Monday, May 15, 2023

The Shape and Contour of a Life

Every Mother's Day, I reflect on the many mothers who have influenced my life. My own mother has been gone now for almost eight years and yet she still feels close to me, embedded in my wiring. We often say, "may her memory be a blessing" and her memory has indeed become one.

I have always had strong friendships with women of my mother’s generation, something that becomes more difficult with time as so few of them are left. This year my friend Dora invited me to join her family for her Mother’s Day brunch. Dora is 99 and was born within two years of my mother. We have gotten together weekly since we met almost thirteen years ago. It was a connection of bashert (Yiddish for fate). We were introduced by two separate friends, one in Israel and one in my community. I was creating a website on the former Jewish community of the Polish town from which my grandfather came. Dora was born in that town. She survived Auschwitz and Bergen Belsen and later came to Minnesota after the war. 

Susan and Dora at  our show in Poland

We have traveled back together to our shared ancestral town. I showed artwork there together with photographs of Dora’s pre-war and ghetto life, photos that survived hidden in her family members’ shoes. On a weekly visit in 2020, just prior to Covid shutting the world down, Dora told me she had a little project for me. Now I should have been suspicious when she said “little.” There is no such thing as a little project, for me or for Dora. They always expand. She wanted to document her relationship with seven generations of women dating from her great-grandmother to her great-granddaughters. She sat between those two poles and reached out her hands to touch them all, from great-grandmother to great-granddaughter, she was the point of connection.

The following week the world shut down. After such steady contact with Dora for ten years, I wasn’t quite sure how we would stay connected, but that “little” project proved to be central to our evolving relationship. It also proved important in giving her a purpose and a connection in a time of great isolation. We set up a weekly phone call and, on that call, I interviewed her. She would talk and I would type. By this time, I knew much of her story. She had told parts of it on video when we were in Poland. Later she told me stories that I painted. Sometimes she used the paintings in her classroom talks as a Holocaust educator. I would interview her and show the image of the painting. She would tell the story.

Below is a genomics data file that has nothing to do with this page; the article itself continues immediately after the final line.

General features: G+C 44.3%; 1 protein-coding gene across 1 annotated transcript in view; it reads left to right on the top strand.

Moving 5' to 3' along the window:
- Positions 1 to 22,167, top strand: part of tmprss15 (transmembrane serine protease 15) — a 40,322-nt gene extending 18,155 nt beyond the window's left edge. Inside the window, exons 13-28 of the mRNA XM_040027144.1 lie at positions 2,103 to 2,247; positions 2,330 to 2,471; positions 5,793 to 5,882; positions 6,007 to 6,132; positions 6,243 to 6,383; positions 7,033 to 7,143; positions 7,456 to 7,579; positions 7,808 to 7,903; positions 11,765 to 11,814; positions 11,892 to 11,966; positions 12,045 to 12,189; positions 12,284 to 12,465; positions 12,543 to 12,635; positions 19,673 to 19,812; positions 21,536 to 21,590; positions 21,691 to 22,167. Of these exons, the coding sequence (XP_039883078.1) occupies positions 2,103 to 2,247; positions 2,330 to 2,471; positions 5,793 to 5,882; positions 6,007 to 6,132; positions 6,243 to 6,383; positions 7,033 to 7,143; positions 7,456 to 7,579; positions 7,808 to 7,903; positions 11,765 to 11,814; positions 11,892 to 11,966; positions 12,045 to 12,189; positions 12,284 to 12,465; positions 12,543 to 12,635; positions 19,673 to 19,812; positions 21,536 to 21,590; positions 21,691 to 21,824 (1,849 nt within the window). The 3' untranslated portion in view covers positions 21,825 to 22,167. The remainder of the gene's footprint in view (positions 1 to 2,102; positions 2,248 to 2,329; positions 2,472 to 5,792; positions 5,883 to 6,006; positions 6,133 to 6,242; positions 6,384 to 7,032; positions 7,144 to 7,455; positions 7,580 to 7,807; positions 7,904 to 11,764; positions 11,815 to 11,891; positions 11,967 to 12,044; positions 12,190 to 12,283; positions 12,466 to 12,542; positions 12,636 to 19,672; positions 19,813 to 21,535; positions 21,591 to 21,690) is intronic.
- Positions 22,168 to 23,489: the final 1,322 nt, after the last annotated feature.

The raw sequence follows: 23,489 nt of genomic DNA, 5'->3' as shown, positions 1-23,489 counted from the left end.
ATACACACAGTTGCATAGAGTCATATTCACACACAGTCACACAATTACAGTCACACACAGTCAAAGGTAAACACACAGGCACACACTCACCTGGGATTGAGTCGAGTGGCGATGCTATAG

But this was somehow different. It was a continuous thread, from childhood through the Holocaust, the loss of family members, the chanciness of survival. She told me of life after the war in a displaced person’s camp and attending university in Germany, going to school with former German soldiers. When asked where she was from, she replied, “The east.” It was only when spring came and she wore short sleeves that they noticed the number tattooed on her arm. In 1950 she and her husband immigrated to America. There she found her way in a new culture, returning to school for a graduate degree, starting a family and a career, then telling her story as a Holocaust educator. It gave me the shape and contour of a life, one which was lived in a purposeful way, with intention. 


After we could get together again, we began to meet at her home. Rather than going out to lunch, I now bring lunch to her. Afterwards we pick up the thread of her story. We are often faced with the limits imposed by aging. Her sight is impaired, so we were reliant on hearing. As her hearing worsened, I improvised with technology so she could hear what I had typed to review and edit. I set up a speaker and used the speak option in Word in a male voice which was easier for her to hear. I would jot her changes and then add them to the version I had uploaded to the Cloud. Her grandson, a journalist, was our editor. He would read through it and make changes, move passages around and leave questions for me if something was unclear. I would pose his questions to her and send him a note back with her replies.

Dora in Warsaw at memorial to deportees

We are nearing the end of the story, writing a conclusion. There was a symmetry in recent events which speaks to the cross-generational theme of this project. Recently, I was at her home when she and her daughter were on Zoom to a class at the university where Dora talked of her experience during the Holocaust. A few days later she testified at the state Capitol in support of Holocaust education. She had been nervous going there. She had spoken to many large groups and never seemed to be ill at ease, but this time she felt the weight of what she was doing. There was a consequence that was important. She had to get it right, to make a difference. I got several emails that day from members of the press trying to locate pictures of her as a young woman. Her daughter, who was with her, didn’t have easy access to the photos and had referred the press to me. I sent the photos off and later watched her and the photos on the evening news. She was the star of the show, an articulate spokesperson seeking to make a difference for subsequent generations, for those great-grandchildren for whom she had written her story. 

No comments:

Post a Comment